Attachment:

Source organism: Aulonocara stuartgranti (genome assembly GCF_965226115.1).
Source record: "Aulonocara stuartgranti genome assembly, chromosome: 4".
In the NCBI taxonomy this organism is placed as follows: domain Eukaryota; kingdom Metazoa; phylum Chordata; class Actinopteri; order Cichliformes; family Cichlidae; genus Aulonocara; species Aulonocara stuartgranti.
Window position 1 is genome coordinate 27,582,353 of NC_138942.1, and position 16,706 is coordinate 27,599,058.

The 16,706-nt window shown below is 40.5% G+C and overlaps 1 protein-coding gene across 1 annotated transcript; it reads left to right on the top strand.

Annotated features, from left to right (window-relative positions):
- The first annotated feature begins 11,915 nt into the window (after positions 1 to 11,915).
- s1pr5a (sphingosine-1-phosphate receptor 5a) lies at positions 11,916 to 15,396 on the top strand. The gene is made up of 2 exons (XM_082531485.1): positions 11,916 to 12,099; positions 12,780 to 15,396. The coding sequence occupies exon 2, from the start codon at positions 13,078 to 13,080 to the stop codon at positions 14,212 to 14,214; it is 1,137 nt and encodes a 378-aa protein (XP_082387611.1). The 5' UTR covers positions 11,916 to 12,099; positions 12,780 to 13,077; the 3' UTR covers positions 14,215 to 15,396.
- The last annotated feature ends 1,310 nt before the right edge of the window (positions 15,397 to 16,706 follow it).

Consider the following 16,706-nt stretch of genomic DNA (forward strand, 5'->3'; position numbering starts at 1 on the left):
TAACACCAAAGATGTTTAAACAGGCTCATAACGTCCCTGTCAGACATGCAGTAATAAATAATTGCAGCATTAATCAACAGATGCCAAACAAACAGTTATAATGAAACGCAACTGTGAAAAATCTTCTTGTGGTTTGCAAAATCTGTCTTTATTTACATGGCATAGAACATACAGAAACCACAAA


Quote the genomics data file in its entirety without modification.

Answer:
Source organism: Aulonocara stuartgranti (genome assembly GCF_965226115.1).
Source record: "Aulonocara stuartgranti genome assembly, chromosome: 4".
In the NCBI taxonomy this organism is placed as follows: domain Eukaryota; kingdom Metazoa; phylum Chordata; class Actinopteri; order Cichliformes; family Cichlidae; genus Aulonocara; species Aulonocara stuartgranti.
Window position 1 is genome coordinate 27,582,353 of NC_138942.1, and position 16,706 is coordinate 27,599,058.

The 16,706-nt window shown below is 40.5% G+C and overlaps 1 protein-coding gene across 1 annotated transcript; it reads left to right on the top strand.

Annotated features, from left to right (window-relative positions):
- The first annotated feature begins 11,915 nt into the window (after positions 1 to 11,915).
- s1pr5a (sphingosine-1-phosphate receptor 5a) lies at positions 11,916 to 15,396 on the top strand. The gene is made up of 2 exons (XM_082531485.1): positions 11,916 to 12,099; positions 12,780 to 15,396. The coding sequence occupies exon 2, from the start codon at positions 13,078 to 13,080 to the stop codon at positions 14,212 to 14,214; it is 1,137 nt and encodes a 378-aa protein (XP_082387611.1). The 5' UTR covers positions 11,916 to 12,099; positions 12,780 to 13,077; the 3' UTR covers positions 14,215 to 15,396.
- The last annotated feature ends 1,310 nt before the right edge of the window (positions 15,397 to 16,706 follow it).

Consider the following 16,706-nt stretch of genomic DNA (forward strand, 5'->3'; position numbering starts at 1 on the left):
TAACACCAAAGATGTTTAAACAGGCTCATAACGTCCCTGTCAGACATGCAGTAATAAATAATTGCAGCATTAATCAACAGATGCCAAACAAACAGTTATAATGAAACGCAACTGTGAAAAATCTTCTTGTGGTTTGCAAAATCTGTCTTTATTTACATGGCATAGAACATACAGAAACCACAAA